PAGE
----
Rachel Moritz is the author of Borrowed Wave, a finalist for the 2015 Minnesota Book Award in Poetry, and five poetry chapbooks. Her second poetry collection, Sweet Velocity, won the 2015 Besmilr Brigham Women Writer’s Award and is forthcoming from Lost Roads Press. Moritz’s poems have been published in American Letters and Commentary, Aufgabe, Colorado Review, Denver Quarterly, Iowa Review, 26, Tinderbox Poetry Journal, TYPO, and Volt. Among her awards are three fellowships from the Minnesota State Arts Board, a Jerome Foundation Fellowship, and a residency at the Kimmel Harding Nelson Center for the Arts. Moritz received her MFA from the University of Minnesota and has taught writing in a variety of community and academic settings. She lives with her partner and son in Minneapolis, where she reviews for Scout Poetry.
Writing from the rice-fields of Arkansas, where she lives with her husband three daughters (ages four and younger), Renee Emerson earned her MFA in poetry from Boston University, where she was also awarded the Academy of American Poets Prize in 2009. She is the author of Keeping Me Still, (Winter Goose Publishing, 2014), a finalist for the 2014 Julie Suk Award for Best Poetry Book by an Independent Press, and the forthcoming Threshing Floor (Jacar Press, 2016).She is also the author of several chapbooks, including Where Nothing Can Grow (Batcat Press), The Whitest Sheets (Maverick Duck Press), and Something Like Flight (Sargent Press). Her work has been published in literary magazines such as 32 Poems, Christianity and Literature, Indiana Review, Literary Mama, Southern Humanities Review, and storySouth. Aside from teaching for the Poetry Barn, she adjunct teaches courses on composition, American literature, and creative writing for Shorter University. You can read her blog and poetry at Reneeemerson.wordpress.com
LauriePosner is interested in writing that investigates the associative and the unsaid. She has a MPA from the School of Public Affairs at Baruch College, where she was a National Urban Fellow. Her work is dedicated to addressing structural inequities and to the production of actionable knowledge that empowers communities. Laurie is contributing as a Poetry Barn volunteer in 2016 on strategic development and grants.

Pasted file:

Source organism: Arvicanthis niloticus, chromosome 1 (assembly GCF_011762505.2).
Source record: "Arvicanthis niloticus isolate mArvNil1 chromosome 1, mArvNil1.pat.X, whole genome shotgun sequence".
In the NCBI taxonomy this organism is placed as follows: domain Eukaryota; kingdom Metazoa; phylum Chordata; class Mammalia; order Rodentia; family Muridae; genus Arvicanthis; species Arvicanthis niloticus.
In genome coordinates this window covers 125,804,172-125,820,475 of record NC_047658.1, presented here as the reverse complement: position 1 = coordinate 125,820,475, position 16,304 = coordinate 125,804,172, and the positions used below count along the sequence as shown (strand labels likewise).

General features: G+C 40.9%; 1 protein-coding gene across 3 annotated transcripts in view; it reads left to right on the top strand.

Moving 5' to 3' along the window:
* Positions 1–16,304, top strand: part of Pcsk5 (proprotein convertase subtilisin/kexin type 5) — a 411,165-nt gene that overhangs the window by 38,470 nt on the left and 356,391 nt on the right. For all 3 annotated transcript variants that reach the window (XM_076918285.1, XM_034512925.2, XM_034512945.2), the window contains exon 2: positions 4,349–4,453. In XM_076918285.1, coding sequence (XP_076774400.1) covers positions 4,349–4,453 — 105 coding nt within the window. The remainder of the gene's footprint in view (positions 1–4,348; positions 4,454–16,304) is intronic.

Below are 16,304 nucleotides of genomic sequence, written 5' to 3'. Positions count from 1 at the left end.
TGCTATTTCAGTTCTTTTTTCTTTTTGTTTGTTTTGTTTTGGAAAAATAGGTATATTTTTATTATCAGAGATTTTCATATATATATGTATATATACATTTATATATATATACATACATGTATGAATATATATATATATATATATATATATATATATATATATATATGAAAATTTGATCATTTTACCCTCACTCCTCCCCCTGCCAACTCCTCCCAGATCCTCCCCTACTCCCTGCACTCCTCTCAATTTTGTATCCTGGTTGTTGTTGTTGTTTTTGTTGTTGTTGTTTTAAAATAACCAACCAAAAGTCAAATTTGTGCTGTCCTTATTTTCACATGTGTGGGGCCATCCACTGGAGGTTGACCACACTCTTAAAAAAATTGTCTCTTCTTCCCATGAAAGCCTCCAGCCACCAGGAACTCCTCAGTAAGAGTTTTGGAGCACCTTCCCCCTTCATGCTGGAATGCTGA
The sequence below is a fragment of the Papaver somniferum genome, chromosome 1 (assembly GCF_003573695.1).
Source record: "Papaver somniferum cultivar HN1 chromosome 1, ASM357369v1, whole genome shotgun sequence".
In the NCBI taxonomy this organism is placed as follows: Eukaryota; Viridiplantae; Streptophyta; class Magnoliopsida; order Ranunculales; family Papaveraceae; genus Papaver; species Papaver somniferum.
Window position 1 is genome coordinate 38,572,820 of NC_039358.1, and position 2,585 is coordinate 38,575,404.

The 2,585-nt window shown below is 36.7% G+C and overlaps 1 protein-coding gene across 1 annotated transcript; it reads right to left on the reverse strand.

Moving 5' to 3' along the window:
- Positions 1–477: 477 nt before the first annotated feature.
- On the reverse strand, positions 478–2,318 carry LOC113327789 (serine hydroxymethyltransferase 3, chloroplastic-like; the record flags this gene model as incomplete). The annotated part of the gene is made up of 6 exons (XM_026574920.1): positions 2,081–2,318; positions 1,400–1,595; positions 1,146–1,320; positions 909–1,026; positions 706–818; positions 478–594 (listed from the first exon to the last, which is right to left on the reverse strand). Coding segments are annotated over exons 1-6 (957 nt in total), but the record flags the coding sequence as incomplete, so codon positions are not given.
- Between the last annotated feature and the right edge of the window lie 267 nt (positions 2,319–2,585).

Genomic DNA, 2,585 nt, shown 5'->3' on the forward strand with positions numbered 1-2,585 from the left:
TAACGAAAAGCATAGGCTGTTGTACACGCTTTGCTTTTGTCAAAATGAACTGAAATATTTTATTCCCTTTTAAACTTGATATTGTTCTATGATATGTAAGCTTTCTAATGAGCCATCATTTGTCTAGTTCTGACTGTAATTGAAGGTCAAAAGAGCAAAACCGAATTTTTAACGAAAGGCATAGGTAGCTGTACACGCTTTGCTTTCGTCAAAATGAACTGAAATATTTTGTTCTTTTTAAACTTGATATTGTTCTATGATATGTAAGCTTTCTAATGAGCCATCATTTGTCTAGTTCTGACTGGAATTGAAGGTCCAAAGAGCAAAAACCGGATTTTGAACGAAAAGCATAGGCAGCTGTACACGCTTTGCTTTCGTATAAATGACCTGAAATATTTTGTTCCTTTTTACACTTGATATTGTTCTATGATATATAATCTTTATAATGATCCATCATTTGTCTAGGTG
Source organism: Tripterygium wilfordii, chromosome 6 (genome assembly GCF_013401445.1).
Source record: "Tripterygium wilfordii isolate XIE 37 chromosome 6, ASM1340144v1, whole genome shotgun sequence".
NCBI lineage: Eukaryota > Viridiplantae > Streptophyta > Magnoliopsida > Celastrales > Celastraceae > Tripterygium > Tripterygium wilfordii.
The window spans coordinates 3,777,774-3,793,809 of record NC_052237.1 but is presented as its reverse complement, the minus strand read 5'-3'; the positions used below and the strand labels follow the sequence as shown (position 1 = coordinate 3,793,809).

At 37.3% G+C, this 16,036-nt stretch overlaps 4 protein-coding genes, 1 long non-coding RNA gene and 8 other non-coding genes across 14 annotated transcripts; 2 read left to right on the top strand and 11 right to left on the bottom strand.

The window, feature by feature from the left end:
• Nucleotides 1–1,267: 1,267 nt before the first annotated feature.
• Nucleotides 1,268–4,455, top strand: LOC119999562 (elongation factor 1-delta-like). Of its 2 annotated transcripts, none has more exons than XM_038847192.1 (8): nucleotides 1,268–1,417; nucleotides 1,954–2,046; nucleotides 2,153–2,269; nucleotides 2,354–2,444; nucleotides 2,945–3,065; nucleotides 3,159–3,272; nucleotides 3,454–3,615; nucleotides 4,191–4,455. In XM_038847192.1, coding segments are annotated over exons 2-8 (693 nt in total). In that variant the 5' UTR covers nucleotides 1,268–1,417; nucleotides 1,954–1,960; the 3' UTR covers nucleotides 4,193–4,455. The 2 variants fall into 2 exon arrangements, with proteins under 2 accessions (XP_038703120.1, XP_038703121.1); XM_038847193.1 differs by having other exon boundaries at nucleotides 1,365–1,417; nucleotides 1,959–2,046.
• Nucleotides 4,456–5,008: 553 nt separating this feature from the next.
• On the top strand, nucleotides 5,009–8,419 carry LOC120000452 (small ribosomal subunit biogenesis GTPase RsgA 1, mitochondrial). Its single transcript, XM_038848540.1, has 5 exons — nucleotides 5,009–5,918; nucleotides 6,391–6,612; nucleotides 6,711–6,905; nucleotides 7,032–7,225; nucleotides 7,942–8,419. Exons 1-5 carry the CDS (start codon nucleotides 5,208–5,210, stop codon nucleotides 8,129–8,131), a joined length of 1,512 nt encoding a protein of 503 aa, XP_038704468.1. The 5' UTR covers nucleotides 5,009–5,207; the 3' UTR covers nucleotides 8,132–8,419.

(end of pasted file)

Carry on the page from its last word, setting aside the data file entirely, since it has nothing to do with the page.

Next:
Gina Caroddo is a fundraiser for a Brooklyn public school, which puts on a mean Touch-a-Truck festival each year in May. She has an MPS (Master’s in Professional Studies) from the Interactive Telecommunications Program at NYU and used to work as a project manager for Internet companies. She makes knitting mistakes into features, and has found her place working in development for nonprofit institutions. Gina is contributing to Poetry Barn as a grant writing consultant.
Stevie Edwards is the founder and editor-in-chief of Muzzle Magazine and senior editor in book development at YesYes Books. Her first book, Good Grief (Write Bloody, 2012), received the Independent Publisher Book Awards Bronze in Poetry and the Devil’s Kitchen Reading Award from Southern Illinois University, Carbondale. Her second book, Humanly, was released in 2015 by Small Doggies Press. She has an M.F.A. in poetry from Cornell University and is a Ph.D. candidate in creative at University of North Texas. Her writing is published and forthcoming in Indiana Review, TriQuarterly, The Offing, Ploughshares Blog, Nano Fiction, Redivider, Yemassee Journal, Baltimore Review, The Journal, Rattle, Verse Daily, Nashville Review, and elsewhere.